Thanks to Vadim Kostousov for his comments appended to the September 28, 2013 post, Accuracy of an INR of 10.0. Here are the guidelines from the latest edition of the ACCP guidelines Chest 2012 Exec Summary:
9.1 Vitamin K for Patients Taking VKAs With High INRs Without Bleeding
(a) For patients taking VKAs with INRs between 4.5 and 10 and with no evidence of bleeding, we suggest against the routine use of vitamin K (Grade 2B).
(b) For patients taking VKAs with INRs greater than 10.0 and with no evidence of bleeding, we suggest that oral vitamin K be administered (Grade 2C).
9.2 Clinical Prediction Rules for Bleeding While Taking VKA: For patients initiating VKA therapy, we suggest against the routine use of clinical prediction rules for bleeding as the sole criterion to withhold VKA therapy (Grade 2C).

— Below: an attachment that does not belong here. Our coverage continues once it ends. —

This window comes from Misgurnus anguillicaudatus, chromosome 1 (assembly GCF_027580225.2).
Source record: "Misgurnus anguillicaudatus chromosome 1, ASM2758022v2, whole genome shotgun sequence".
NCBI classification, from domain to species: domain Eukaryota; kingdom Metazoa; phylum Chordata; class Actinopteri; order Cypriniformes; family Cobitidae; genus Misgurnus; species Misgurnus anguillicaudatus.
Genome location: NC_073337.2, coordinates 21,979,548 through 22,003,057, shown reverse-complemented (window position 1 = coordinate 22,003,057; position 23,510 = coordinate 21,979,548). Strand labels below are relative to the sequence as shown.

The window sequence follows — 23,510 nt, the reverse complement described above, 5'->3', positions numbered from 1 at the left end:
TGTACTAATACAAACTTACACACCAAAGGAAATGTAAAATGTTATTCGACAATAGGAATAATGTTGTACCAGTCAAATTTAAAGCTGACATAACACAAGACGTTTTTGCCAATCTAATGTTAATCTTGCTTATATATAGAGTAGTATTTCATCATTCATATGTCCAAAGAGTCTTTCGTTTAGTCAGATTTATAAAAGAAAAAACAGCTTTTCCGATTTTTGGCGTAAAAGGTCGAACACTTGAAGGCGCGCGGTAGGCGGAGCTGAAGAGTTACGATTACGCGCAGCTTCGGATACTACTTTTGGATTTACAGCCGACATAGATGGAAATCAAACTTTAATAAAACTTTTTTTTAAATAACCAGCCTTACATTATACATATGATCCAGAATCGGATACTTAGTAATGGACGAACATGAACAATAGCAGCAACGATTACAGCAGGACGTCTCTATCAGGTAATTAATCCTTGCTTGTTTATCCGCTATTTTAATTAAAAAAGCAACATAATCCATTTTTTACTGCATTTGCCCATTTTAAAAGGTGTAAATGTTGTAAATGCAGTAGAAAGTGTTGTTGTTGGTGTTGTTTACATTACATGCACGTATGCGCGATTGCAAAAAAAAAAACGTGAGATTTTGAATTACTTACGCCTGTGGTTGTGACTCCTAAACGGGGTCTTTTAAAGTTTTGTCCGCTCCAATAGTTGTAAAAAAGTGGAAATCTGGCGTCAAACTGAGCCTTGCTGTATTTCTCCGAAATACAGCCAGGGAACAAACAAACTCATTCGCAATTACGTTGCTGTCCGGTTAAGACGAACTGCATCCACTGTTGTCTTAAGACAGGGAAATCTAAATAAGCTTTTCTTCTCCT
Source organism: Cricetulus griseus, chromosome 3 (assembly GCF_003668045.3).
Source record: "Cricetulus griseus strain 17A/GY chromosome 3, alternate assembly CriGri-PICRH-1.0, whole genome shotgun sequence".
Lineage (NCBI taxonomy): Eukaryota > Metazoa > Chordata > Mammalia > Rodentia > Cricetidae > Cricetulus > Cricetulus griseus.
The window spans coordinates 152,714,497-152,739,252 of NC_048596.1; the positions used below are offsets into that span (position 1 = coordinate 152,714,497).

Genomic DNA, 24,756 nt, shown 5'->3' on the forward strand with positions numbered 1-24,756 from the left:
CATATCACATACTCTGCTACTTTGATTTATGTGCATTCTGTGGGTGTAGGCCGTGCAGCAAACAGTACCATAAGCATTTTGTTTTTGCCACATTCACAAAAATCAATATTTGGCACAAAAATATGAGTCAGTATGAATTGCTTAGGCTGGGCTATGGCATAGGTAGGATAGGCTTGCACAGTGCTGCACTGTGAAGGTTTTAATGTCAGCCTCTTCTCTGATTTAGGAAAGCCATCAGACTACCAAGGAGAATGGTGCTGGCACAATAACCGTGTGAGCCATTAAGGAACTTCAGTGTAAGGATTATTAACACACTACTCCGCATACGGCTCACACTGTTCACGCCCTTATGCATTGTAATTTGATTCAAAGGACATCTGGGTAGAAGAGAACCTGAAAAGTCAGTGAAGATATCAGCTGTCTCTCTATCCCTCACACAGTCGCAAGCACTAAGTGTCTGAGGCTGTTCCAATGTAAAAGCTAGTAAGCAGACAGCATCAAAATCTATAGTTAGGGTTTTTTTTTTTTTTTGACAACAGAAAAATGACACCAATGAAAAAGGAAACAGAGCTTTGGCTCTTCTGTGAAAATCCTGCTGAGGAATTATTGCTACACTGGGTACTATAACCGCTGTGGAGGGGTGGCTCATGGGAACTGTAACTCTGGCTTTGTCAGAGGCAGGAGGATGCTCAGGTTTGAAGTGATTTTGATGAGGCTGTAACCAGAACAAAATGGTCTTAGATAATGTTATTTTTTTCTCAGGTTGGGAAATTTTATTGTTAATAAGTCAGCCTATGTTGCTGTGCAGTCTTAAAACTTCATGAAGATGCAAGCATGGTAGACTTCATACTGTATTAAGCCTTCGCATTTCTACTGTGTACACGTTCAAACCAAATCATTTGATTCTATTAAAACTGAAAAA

9.3 Treatment of Anticoagulant-Related Bleeding: For patients with VKA-associated major bleeding, we suggest rapid reversal of anticoagulation with four-factor prothrombin complex concentrate rather than with plasma. (Grade 2C). We suggest the additional use of vitamin K 5 to 10 mg administered by slow IV injection rather than reversal with coagulation factors alone (Grade 2C).
These guidelines are relatively unchanged from earlier ACCP guidelines, and they rest on the assumption that an INR of 10.0 achieves statistical and clinical validity. Given ACCP is regarded as a national guideline, we are expected to be able to report an INR of 10.0, however given the data in the McGlasson article, we know there is really no analytical difference between a 5.0 and 10.0. I invite further comments.